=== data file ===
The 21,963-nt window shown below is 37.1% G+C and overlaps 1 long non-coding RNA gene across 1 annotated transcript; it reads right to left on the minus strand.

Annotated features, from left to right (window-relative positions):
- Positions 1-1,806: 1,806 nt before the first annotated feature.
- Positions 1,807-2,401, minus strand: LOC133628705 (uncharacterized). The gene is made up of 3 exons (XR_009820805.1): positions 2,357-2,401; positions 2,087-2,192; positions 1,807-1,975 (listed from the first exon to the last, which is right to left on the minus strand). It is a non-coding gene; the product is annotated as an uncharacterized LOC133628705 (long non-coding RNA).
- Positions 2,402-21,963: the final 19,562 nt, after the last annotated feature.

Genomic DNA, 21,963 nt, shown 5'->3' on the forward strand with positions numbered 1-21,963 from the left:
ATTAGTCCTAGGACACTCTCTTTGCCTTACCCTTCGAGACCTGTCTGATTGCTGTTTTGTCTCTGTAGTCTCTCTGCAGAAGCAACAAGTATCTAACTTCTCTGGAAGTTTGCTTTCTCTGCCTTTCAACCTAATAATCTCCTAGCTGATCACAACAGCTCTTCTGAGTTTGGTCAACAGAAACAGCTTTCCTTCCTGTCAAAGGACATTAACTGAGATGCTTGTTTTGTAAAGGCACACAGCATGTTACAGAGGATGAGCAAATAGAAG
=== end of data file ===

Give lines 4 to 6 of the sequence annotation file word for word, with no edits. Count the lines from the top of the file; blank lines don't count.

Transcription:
- Positions 1,807-2,401, minus strand: LOC133628705 (uncharacterized). The gene is made up of 3 exons (XR_009820805.1): positions 2,357-2,401; positions 2,087-2,192; positions 1,807-1,975 (listed from the first exon to the last, which is right to left on the minus strand). It is a non-coding gene; the product is annotated as an uncharacterized LOC133628705 (long non-coding RNA).
- Positions 2,402-21,963: the final 19,562 nt, after the last annotated feature.

Genomic DNA, 21,963 nt, shown 5'->3' on the forward strand with positions numbered 1-21,963 from the left: